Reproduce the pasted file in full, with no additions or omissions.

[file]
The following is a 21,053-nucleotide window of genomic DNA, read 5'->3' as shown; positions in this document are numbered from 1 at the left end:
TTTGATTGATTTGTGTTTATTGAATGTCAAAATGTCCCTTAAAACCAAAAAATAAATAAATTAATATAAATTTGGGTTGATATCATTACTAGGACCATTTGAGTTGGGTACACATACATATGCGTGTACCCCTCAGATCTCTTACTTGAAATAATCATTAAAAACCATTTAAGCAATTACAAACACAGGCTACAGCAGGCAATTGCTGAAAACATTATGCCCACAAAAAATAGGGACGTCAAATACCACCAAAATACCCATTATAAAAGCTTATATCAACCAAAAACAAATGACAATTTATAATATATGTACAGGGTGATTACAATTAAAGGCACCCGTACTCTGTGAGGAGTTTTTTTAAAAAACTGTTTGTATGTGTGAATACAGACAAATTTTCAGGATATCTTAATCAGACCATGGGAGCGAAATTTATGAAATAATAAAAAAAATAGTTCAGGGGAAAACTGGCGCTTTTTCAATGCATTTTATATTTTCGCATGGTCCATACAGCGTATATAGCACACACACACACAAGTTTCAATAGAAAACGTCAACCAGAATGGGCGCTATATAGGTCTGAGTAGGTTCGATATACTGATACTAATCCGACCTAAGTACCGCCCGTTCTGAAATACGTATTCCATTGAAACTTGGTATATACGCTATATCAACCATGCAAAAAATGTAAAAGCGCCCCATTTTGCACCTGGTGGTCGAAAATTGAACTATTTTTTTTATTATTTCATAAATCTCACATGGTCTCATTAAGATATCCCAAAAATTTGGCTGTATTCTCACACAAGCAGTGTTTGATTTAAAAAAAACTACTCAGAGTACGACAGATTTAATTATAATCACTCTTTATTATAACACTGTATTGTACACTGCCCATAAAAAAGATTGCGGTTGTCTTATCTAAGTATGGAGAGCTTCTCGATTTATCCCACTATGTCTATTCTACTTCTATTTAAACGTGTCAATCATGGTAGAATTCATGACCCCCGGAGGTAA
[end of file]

The following is a 21,053-nucleotide window of genomic DNA, read 5'->3' as shown; positions in this document are numbered from 1 at the left end:
TTTGATTGATTTGTGTTTATTGAATGTCAAAATGTCCCTTAAAACCAAAAAATAAATAAATTAATATAAATTTGGGTTGATATCATTACTAGGACCATTTGAGTTGGGTACACATACATATGCGTGTACCCCTCAGATCTCTTACTTGAAATAATCATTAAAAACCATTTAAGCAATTACAAACACAGGCTACAGCAGGCAATTGCTGAAAACATTATGCCCACAAAAAATAGGGACGTCAAATACCACCAAAATACCCATTATAAAAGCTTATATCAACCAAAAACAAATGACAATTTATAATATATGTACAGGGTGATTACAATTAAAGGCACCCGTACTCTGTGAGGAGTTTTTTTAAAAAACTGTTTGTATGTGTGAATACAGACAAATTTTCAGGATATCTTAATCAGACCATGGGAGCGAAATTTATGAAATAATAAAAAAAATAGTTCAGGGGAAAACTGGCGCTTTTTCAATGCATTTTATATTTTCGCATGGTCCATACAGCGTATATAGCACACACACACACAAGTTTCAATAGAAAACGTCAACCAGAATGGGCGCTATATAGGTCTGAGTAGGTTCGATATACTGATACTAATCCGACCTAAGTACCGCCCGTTCTGAAATACGTATTCCATTGAAACTTGGTATATACGCTATATCAACCATGCAAAAAATGTAAAAGCGCCCCATTTTGCACCTGGTGGTCGAAAATTGAACTATTTTTTTTATTATTTCATAAATCTCACATGGTCTCATTAAGATATCCCAAAAATTTGGCTGTATTCTCACACAAGCAGTGTTTGATTTAAAAAAAACTACTCAGAGTACGACAGATTTAATTATAATCACTCTTTATTATAACACTGTATTGTACACTGCCCATAAAAAAGATTGCGGTTGTCTTATCTAAGTATGGAGAGCTTCTCGATTTATCCCACTATGTCTATTCTACTTCTATTTAAACGTGTCAATCATGGTAGAATTCATGACCCCCGGAGGTAA